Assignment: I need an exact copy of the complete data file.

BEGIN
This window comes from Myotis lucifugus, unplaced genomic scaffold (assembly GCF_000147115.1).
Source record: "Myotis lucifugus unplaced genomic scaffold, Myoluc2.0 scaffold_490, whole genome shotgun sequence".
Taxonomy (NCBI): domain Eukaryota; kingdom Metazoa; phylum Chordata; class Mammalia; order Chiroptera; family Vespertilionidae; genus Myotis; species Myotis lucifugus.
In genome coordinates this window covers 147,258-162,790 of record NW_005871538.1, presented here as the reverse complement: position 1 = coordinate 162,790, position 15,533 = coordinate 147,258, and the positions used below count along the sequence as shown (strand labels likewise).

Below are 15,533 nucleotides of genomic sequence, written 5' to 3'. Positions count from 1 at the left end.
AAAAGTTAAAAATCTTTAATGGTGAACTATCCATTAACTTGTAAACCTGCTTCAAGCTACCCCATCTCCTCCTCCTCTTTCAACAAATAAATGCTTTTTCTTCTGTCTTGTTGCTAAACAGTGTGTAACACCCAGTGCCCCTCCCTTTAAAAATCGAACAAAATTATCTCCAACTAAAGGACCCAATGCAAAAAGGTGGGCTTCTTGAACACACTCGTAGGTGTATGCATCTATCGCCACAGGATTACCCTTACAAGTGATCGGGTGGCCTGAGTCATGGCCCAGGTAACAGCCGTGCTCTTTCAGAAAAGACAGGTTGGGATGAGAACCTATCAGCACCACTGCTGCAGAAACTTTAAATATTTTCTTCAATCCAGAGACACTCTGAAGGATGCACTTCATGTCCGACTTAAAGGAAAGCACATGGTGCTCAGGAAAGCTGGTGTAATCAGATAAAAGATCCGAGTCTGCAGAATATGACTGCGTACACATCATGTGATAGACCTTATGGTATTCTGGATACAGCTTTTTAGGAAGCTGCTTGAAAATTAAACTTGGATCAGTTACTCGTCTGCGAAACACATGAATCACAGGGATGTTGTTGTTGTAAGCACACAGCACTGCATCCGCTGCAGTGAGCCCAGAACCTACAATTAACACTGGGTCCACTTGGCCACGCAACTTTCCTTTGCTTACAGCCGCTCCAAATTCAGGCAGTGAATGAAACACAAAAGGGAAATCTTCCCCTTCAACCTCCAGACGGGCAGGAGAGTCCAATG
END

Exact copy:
This window comes from Myotis lucifugus, unplaced genomic scaffold (assembly GCF_000147115.1).
Source record: "Myotis lucifugus unplaced genomic scaffold, Myoluc2.0 scaffold_490, whole genome shotgun sequence".
Taxonomy (NCBI): domain Eukaryota; kingdom Metazoa; phylum Chordata; class Mammalia; order Chiroptera; family Vespertilionidae; genus Myotis; species Myotis lucifugus.
In genome coordinates this window covers 147,258-162,790 of record NW_005871538.1, presented here as the reverse complement: position 1 = coordinate 162,790, position 15,533 = coordinate 147,258, and the positions used below count along the sequence as shown (strand labels likewise).

Below are 15,533 nucleotides of genomic sequence, written 5' to 3'. Positions count from 1 at the left end.
AAAAGTTAAAAATCTTTAATGGTGAACTATCCATTAACTTGTAAACCTGCTTCAAGCTACCCCATCTCCTCCTCCTCTTTCAACAAATAAATGCTTTTTCTTCTGTCTTGTTGCTAAACAGTGTGTAACACCCAGTGCCCCTCCCTTTAAAAATCGAACAAAATTATCTCCAACTAAAGGACCCAATGCAAAAAGGTGGGCTTCTTGAACACACTCGTAGGTGTATGCATCTATCGCCACAGGATTACCCTTACAAGTGATCGGGTGGCCTGAGTCATGGCCCAGGTAACAGCCGTGCTCTTTCAGAAAAGACAGGTTGGGATGAGAACCTATCAGCACCACTGCTGCAGAAACTTTAAATATTTTCTTCAATCCAGAGACACTCTGAAGGATGCACTTCATGTCCGACTTAAAGGAAAGCACATGGTGCTCAGGAAAGCTGGTGTAATCAGATAAAAGATCCGAGTCTGCAGAATATGACTGCGTACACATCATGTGATAGACCTTATGGTATTCTGGATACAGCTTTTTAGGAAGCTGCTTGAAAATTAAACTTGGATCAGTTACTCGTCTGCGAAACACATGAATCACAGGGATGTTGTTGTTGTAAGCACACAGCACTGCATCCGCTGCAGTGAGCCCAGAACCTACAATTAACACTGGGTCCACTTGGCCACGCAACTTTCCTTTGCTTACAGCCGCTCCAAATTCAGGCAGTGAATGAAACACAAAAGGGAAATCTTCCCCTTCAACCTCCAGACGGGCAGGAGAGTCCAATG